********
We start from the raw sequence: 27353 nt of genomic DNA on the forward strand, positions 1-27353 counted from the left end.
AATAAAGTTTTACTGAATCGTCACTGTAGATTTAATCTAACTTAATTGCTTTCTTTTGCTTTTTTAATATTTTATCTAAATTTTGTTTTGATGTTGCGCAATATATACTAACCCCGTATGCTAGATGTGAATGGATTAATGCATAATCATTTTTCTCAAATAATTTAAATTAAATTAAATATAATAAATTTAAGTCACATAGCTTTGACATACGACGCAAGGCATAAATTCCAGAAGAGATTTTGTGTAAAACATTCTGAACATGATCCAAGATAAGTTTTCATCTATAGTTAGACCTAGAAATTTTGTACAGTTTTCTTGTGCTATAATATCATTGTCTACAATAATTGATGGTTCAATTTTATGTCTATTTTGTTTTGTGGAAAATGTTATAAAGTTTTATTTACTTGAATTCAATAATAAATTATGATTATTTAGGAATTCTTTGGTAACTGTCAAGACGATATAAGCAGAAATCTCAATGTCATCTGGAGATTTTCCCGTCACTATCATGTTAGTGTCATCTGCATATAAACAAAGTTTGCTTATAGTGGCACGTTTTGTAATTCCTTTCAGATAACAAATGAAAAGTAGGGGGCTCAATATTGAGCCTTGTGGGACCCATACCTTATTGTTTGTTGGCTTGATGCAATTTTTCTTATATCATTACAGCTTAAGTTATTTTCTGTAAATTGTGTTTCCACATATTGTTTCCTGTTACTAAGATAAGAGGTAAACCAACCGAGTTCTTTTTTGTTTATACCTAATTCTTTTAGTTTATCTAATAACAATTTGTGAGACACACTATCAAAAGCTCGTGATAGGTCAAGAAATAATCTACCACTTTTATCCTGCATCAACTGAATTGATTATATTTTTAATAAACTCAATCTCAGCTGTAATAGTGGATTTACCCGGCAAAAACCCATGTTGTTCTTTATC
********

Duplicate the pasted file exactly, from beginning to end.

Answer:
We start from the raw sequence: 27353 nt of genomic DNA on the forward strand, positions 1-27353 counted from the left end.
AATAAAGTTTTACTGAATCGTCACTGTAGATTTAATCTAACTTAATTGCTTTCTTTTGCTTTTTTAATATTTTATCTAAATTTTGTTTTGATGTTGCGCAATATATACTAACCCCGTATGCTAGATGTGAATGGATTAATGCATAATCATTTTTCTCAAATAATTTAAATTAAATTAAATATAATAAATTTAAGTCACATAGCTTTGACATACGACGCAAGGCATAAATTCCAGAAGAGATTTTGTGTAAAACATTCTGAACATGATCCAAGATAAGTTTTCATCTATAGTTAGACCTAGAAATTTTGTACAGTTTTCTTGTGCTATAATATCATTGTCTACAATAATTGATGGTTCAATTTTATGTCTATTTTGTTTTGTGGAAAATGTTATAAAGTTTTATTTACTTGAATTCAATAATAAATTATGATTATTTAGGAATTCTTTGGTAACTGTCAAGACGATATAAGCAGAAATCTCAATGTCATCTGGAGATTTTCCCGTCACTATCATGTTAGTGTCATCTGCATATAAACAAAGTTTGCTTATAGTGGCACGTTTTGTAATTCCTTTCAGATAACAAATGAAAAGTAGGGGGCTCAATATTGAGCCTTGTGGGACCCATACCTTATTGTTTGTTGGCTTGATGCAATTTTTCTTATATCATTACAGCTTAAGTTATTTTCTGTAAATTGTGTTTCCACATATTGTTTCCTGTTACTAAGATAAGAGGTAAACCAACCGAGTTCTTTTTTGTTTATACCTAATTCTTTTAGTTTATCTAATAACAATTTGTGAGACACACTATCAAAAGCTCGTGATAGGTCAAGAAATAATCTACCACTTTTATCCTGCATCAACTGAATTGATTATATTTTTAATAAACTCAATCTCAGCTGTAATAGTGGATTTACCCGGCAAAAACCCATGTTGTTCTTTATC